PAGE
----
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    @Kohányi Róbert: it is not because of Java being object-oriented (also is C++). it is because Java is machine-independent (abstract). this is why the notion of "register" is rather meaningless (and also forbidden) in Java. Oct 21 '12 at 19:13
  • @axeoth You're right that it has nothing to do with being object-oriented, but the whole point of these types, esp. the least and fast versions, is machine independence. Java is actually more machine-dependent because its int types are CONCRETE -- they have predefined and fixed sizes ... it's impossible to implement Java on a machine without 8-bit bytes. And the issue of registers isn't relevant ... registers are not part of the C memory model and the "register" keyword is ignored by most compilers, but C and Java compilers of course both generate register code.
    – Jim Balter
    Oct 21 '12 at 19:33
  • 2
    @Kohányi Róbert: this could be related to memory accesses. For example suppose that memory is 64-bit words. Consider how an 8-, 16- or 32-bit value would be written to a memory location: the processor might have to read memory, modify the desired bits then write a 64-bit value, while a 64-bit value could be written in a single access. Jul 28 '14 at 21:34
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    This is the only answer that even attempted to answer the question I came here to get answered, so I am surprised it hasn't been upvoted more. I suspected that this was what 'fast' was for, but I wanted to make sure, so thank you all for confirming that it is related to CPU operation and RAM access details.
    – RTHarston
    Jan 20 '20 at 19:56

intN_t (and uintN_t) is not required in all C99 implementations. These types are the "exact-width integer types". They are required in implementations where it makes sense to have them (basically every desktop computer).

int_leastN_t is required in all C99 implementation for values of N of 8, 16, 32, and 64. This is the "minimum-width integer types".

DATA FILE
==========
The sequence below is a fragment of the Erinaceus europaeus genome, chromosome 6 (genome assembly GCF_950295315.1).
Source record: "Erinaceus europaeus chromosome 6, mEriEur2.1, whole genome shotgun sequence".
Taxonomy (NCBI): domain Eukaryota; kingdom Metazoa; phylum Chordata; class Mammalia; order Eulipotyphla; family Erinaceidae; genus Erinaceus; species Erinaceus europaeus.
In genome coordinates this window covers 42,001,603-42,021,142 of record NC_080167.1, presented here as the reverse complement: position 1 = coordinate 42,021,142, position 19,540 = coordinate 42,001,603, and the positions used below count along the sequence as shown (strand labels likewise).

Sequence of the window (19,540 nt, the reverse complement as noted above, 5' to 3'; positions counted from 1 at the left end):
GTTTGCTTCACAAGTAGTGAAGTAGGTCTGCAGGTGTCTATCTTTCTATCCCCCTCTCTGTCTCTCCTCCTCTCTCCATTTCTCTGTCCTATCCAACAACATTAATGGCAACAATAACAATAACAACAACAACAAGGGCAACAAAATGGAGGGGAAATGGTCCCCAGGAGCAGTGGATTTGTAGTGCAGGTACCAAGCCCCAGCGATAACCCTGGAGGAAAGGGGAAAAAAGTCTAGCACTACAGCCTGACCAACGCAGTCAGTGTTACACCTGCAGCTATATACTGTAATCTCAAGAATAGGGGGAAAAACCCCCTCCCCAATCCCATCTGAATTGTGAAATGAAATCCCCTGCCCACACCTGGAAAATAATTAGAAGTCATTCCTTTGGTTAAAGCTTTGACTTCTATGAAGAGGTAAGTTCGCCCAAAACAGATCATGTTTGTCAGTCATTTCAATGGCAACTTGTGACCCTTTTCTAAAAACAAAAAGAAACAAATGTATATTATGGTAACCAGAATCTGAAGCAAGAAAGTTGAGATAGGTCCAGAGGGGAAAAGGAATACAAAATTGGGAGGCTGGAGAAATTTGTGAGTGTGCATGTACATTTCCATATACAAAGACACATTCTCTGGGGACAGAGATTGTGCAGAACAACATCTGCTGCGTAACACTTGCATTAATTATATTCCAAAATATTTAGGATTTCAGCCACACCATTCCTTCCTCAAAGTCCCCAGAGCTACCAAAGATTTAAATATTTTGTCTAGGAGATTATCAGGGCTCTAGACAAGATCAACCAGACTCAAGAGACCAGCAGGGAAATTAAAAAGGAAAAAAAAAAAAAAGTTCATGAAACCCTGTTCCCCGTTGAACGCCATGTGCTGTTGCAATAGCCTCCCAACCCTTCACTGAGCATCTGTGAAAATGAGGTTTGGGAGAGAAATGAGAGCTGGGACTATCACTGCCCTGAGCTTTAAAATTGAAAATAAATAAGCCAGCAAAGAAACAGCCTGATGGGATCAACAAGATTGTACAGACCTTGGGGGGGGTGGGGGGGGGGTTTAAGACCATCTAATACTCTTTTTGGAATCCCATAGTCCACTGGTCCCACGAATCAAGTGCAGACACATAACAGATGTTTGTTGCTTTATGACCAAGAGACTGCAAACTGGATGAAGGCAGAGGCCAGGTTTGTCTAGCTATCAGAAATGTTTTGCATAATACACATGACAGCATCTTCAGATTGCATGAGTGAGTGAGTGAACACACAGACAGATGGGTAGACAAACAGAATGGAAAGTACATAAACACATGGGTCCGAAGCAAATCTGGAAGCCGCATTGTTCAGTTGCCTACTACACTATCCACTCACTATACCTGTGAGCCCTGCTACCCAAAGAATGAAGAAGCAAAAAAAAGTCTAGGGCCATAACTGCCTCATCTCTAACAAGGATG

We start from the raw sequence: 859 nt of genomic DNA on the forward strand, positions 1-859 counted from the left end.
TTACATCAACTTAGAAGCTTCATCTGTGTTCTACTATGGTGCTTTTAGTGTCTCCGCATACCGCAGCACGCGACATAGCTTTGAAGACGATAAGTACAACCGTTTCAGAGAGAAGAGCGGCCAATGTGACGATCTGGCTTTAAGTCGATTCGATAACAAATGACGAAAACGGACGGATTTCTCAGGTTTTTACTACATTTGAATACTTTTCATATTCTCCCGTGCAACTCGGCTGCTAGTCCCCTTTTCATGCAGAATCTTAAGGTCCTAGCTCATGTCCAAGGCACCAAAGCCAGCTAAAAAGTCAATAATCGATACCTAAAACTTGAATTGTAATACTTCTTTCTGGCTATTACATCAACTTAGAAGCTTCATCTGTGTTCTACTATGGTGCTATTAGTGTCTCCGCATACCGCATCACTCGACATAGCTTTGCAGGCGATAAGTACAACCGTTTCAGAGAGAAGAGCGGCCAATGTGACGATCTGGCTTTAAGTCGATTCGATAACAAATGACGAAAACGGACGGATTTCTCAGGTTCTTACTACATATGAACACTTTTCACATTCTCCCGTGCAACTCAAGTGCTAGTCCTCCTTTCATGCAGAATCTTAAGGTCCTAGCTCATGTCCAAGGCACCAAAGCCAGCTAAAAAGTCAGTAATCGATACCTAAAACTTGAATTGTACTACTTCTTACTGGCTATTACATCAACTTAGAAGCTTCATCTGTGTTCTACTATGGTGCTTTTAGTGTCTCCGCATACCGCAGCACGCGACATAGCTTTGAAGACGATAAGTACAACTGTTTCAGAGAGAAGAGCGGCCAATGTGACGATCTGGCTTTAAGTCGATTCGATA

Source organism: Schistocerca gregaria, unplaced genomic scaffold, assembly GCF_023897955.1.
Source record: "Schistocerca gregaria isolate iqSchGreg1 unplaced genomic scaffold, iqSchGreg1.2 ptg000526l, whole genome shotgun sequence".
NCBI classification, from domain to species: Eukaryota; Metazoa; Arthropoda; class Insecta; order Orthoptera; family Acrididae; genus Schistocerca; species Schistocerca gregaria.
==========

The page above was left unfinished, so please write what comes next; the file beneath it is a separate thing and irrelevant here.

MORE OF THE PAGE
int_fastN_t is required in all C99 implementation for values of N of 8, 16, 32, and 64. This is the "fastest minimum-width integer types".

  • 1
    This is better because it adds what is required to be conformant and what is optional. +1 from me. Apr 30 '13 at 16:41

These are related to the size of the integer and are just what they sound like.

int8_t is exactly 8 bits
int_least8_t is the smallest int type that has at least 8 bits
int_fast8_t is the fastest int type that has at least 8 bits.
  • 4
    This doesn't really serve to explain the difference, which was the point of the original question. Mar 10 '11 at 1:48
  • @Jim Balter: What's the difference between int_least8_t and int_fast8_t according to this answer, then, huh? Mar 10 '11 at 4:57
  • 2
    @Conrad The answer is merely missing the words "is the smallest type that" from the second line. Huh.
    – Jim Balter
    Mar 10 '11 at 5:44
  • @Conrad Yes, that's right. What, you expected that int_least8_t might be long long? int8_t is explained to be exact, int_fast8_t is explained to be fastest; that explains 2/3 of the difference. The explanation for int_least8_t is flawed but easy to figure out if one expends the least amount of effort.
    – Jim Balter
    Mar 10 '11 at 6:38
  • @Conrad And BTW, the accepted answer, about which the OP wrote "This really explains why they exist in the first place", was grossly wrong when accepted, and still, even after the edit, has the very same flaw that you claim causes this to not "serve to explain the difference". The critical comments on that answer bother to point out what's wrong with it.
    – Jim Balter
    Mar 10 '11 at 6:55